Meet-in-the-Middle Attacks on Reduced-Round QARMA-64/128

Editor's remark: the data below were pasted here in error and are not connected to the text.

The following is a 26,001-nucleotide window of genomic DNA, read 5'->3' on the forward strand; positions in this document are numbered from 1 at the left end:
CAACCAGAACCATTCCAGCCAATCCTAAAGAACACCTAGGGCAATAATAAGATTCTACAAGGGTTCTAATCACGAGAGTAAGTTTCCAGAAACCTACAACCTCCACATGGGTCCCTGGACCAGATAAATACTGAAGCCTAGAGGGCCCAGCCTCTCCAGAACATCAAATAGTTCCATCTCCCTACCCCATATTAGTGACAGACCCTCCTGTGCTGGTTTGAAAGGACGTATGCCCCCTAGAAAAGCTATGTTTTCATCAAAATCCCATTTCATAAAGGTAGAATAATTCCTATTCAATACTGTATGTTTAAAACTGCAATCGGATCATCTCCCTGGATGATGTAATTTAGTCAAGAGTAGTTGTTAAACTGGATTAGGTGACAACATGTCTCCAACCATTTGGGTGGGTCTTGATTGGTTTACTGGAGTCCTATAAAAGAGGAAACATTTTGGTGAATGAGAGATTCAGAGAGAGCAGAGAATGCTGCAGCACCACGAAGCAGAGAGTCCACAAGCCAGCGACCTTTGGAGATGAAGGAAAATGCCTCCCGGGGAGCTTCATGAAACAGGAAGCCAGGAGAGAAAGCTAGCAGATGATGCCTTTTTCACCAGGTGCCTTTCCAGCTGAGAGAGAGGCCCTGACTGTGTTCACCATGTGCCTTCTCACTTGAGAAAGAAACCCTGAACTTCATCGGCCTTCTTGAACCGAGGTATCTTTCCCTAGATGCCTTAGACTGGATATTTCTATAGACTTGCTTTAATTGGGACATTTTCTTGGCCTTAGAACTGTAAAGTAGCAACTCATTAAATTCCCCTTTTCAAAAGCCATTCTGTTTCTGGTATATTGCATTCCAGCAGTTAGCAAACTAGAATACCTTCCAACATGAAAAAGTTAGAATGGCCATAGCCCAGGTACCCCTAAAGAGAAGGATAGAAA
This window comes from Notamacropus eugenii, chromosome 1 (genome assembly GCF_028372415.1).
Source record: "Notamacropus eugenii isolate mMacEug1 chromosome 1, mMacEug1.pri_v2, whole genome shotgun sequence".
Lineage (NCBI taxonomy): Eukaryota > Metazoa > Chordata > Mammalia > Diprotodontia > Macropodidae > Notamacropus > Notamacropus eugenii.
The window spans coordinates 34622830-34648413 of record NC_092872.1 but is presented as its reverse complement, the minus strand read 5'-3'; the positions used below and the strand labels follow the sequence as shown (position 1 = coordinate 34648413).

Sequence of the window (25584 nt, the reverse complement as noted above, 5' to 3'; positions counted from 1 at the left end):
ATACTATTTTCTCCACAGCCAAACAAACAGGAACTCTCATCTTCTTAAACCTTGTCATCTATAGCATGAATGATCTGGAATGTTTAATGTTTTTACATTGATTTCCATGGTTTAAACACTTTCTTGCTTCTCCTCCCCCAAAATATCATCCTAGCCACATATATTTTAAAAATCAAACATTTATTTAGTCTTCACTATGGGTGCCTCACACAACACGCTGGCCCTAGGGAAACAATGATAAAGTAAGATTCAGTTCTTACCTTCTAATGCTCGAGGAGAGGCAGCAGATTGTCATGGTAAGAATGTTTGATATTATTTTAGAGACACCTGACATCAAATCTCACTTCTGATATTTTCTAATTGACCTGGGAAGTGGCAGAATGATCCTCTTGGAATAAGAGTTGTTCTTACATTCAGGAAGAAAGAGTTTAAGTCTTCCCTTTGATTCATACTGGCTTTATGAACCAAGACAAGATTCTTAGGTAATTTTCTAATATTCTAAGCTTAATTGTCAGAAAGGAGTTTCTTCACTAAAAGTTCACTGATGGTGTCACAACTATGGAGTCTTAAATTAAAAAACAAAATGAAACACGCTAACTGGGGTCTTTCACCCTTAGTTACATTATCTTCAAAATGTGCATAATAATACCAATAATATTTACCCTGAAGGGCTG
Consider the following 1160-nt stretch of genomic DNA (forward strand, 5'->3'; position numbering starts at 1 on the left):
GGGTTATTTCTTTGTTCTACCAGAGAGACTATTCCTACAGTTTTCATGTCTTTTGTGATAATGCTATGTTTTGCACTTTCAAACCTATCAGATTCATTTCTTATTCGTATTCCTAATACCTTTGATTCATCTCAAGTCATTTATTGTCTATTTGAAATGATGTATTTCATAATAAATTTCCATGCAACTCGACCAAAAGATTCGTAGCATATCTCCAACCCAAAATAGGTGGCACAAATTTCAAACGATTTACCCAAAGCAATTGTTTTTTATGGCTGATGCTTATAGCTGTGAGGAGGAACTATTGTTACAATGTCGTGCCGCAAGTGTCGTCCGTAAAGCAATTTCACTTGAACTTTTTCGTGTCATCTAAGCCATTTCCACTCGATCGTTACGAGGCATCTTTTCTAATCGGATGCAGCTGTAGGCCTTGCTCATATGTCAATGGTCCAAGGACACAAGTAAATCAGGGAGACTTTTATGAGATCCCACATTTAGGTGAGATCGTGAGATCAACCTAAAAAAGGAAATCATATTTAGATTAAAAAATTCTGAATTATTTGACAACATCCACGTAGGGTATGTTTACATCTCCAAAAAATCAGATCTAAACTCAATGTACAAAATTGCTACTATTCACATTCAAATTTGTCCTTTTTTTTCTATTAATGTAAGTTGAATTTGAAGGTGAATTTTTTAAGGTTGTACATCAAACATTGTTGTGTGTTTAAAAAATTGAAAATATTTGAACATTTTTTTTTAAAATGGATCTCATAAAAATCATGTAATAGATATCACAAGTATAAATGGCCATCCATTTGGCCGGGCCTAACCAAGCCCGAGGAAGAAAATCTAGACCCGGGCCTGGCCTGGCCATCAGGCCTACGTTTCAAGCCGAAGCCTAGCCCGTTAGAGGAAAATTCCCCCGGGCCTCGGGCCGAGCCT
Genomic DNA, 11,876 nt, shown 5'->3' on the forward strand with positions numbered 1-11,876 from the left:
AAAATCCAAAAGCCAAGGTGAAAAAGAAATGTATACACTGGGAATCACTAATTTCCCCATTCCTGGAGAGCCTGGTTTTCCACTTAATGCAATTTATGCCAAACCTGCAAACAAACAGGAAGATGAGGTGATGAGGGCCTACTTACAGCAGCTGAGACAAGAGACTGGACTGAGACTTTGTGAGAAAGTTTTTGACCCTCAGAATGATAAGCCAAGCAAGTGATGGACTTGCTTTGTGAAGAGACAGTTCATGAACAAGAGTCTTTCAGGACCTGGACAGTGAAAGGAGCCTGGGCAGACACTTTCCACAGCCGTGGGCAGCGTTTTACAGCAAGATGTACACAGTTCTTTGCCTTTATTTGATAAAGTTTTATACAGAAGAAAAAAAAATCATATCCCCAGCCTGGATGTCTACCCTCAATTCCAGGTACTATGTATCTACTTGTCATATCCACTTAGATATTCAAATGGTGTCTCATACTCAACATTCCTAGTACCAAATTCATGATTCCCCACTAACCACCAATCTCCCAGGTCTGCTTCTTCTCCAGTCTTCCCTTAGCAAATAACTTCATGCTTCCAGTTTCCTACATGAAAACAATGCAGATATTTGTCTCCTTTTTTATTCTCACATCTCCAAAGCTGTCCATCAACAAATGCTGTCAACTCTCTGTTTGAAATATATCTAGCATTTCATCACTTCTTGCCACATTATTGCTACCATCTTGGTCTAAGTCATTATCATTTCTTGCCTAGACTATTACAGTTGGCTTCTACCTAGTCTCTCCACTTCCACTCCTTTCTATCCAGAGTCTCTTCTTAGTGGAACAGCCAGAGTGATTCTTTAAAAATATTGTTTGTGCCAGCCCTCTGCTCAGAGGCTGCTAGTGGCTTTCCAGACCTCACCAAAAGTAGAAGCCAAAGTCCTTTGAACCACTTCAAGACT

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Abstract